Dental Health Awareness Month Has Gone to the Dogs
February is Dental Health Awareness month, and we’d like to offer a new spin on it this year: dental care for your pets! Did you know that by two years of age, 70% of cats and 80% of dogs have some form of periodontal disease?1 Help keep your furry friend’s teeth pearly white with proper prevention and dental care.
What is Periodontal Disease?
Periodontal disease is a condition in which inflammation and infection from bacteria and dental tartar break down the tooth’s support structures, such as the gums (“gingiva”), ligaments attaching the tooth to the jaw bone, and the surrounding bone itself. Some periodontal disease is reversible, but only with proper and prompt treatment, such as a dental cleaning. Over time, periodontal disease can lead to loose, diseased teeth, infection, oral ulcers (open sores in the mouth), and even heart or kidney disease.
What is Involved in a Dental Cleaning for Pets?
A pet’s dental cleaning usually consists of a thorough cleaning and polishing of their teeth while they’re under anesthesia. Anesthesia is necessary because veterinarians need to check and clean beneath the gums in order to prevent and treat periodontal disease.
The visible tooth is usually just the “tip of the iceberg” and more severe tartar, infection, and ligament or bone disease can be present below the gum line. Your veterinarian may also want to take dental radiographs or X-rays to ensure no underlying fractures, bone loss, or tooth re-absorption (“resorption”) is present or occurring.
Sometimes, a tooth has become so diseased that it is infected and no longer attached to the bone. Veterinarians will extract such teeth to let the mouth heal and prevent infection from going into the blood stream.
In general, adult dogs have 42 teeth and adult cats have 30 teeth, so extracting the occasional diseased tooth will not prevent a pet from being able to eat normally once they have healed. In fact, the mouth of a dog or cat is so tough that most could continue to eat hard or crunchy food without any teeth at all! Your pet may actually eat better after a dental cleaning because diseased teeth are often quite painful, so removing them can be a huge relief for a pet.
Does My Pet Need a Dental Cleaning?
Pet dental cleanings aren’t like a human’s to be scheduled every six months – and your pet certainly won’t remind you to schedule them. Instead, here are some ways to tell if they need a dental:
- Crusty or discolored material (tartar) on the teeth
- Bleeding in the mouth
- Red or puffy gums, especially near the tooth
- Loose teeth
- Bad breath
- Chewing only on one side of the mouth
- Pickier appetite
If you notice any of these symptoms, have your veterinarian check your pet’s mouth and help you determine if a dental procedure is needed and what to expect from it.
How Often Should Pets get Dental Cleanings?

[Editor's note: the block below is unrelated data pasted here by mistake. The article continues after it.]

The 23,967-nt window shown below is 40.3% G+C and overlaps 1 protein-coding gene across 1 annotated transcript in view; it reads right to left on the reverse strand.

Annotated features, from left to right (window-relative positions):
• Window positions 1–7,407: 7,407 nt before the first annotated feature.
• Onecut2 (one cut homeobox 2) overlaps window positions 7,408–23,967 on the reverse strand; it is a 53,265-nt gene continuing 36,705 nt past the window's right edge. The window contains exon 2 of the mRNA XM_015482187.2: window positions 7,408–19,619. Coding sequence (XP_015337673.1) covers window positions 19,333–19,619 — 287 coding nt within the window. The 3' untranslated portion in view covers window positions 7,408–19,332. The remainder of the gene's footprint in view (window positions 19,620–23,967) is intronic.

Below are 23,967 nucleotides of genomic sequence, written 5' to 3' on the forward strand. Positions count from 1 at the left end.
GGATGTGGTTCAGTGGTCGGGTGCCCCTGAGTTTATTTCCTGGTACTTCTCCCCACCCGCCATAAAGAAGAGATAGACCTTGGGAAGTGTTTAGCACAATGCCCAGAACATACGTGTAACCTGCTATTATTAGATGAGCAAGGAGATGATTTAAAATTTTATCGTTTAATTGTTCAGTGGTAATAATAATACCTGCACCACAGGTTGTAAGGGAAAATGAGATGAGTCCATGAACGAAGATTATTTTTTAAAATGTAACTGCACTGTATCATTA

Every pet is different, so there is no hard and fast rule about how often your pet should have their teeth cleaned. Some veterinarians recommend every six to twelve months while others suggest every two years or so. Keep the following in mind when thinking about your pet’s dental care:
Older pets usually need more dental attention than younger ones – but that’s not always the case. Pets as young as two years old might need a dental cleaning (especially smaller dogs). But keep in mind: although many pets don’t need a dental cleaning before age of six or seven, getting started early is a good way to keep up on their oral health.
Breed is not as much of a contributing factor for cats, but smaller dogs need dental cleanings more often than larger dogs – and there are several reasons why. First, their teeth, relative to their mouths, are big, which causes major overcrowding.
Smaller breeds are also known for hanging onto their baby teeth in addition to their adult teeth (seen a lot in Yorkies), which adds to the crowding. That, in turn, leads to more places tartar can build up. Given that their roots are very shallow, any level of periodontal disease can impact them more severely than larger dogs. Short-nosed dogs like Pugs, Brussels Griffons, Shih Tzus, and Bulldogs are particularly afflicted.
Daily Maintenance and Routine Care
Brushing your pet’s teeth and letting them chew on raw bones and hard toys is an important part of their dental health. There are tons of options out there, so find something that works for you and your pet.Diet
Your pet’s diet influences their oral health. Be careful with starchy foods that can get caught in the crevices between their teeth. If your pet has a diet of starchy kibble or that’s a bit more grain-based, they will need more dental care. Regular brushing helps with this.
How Can AFI Pet Insurance Help Manage Your Pet’s Dental Care?
Armed Forces Insurance has partnered with Embrace Pet Insurance to protect your pets in every season of life. Embrace’s comprehensive accident and illness insurance has your furry friend covered when the unexpected happens, including breed-specific conditions, chronic conditions, cancer, and, you guessed it, dental diseases2 and trauma like broken teeth, gingivitis, periodontal disease, and more. Plus, their optional Wellness Rewards plan can be purchased in addition to the insurance policy to cover routine and preventative care – including dental cleanings. Get your free quote in minutes.
1 Brooke Niemiec, veterinary dentist; World Small Animal Veterinary Association meeting 2016
2 Dental accidents are covered up to your policy limit and dental illnesses up to $1,000 per policy year.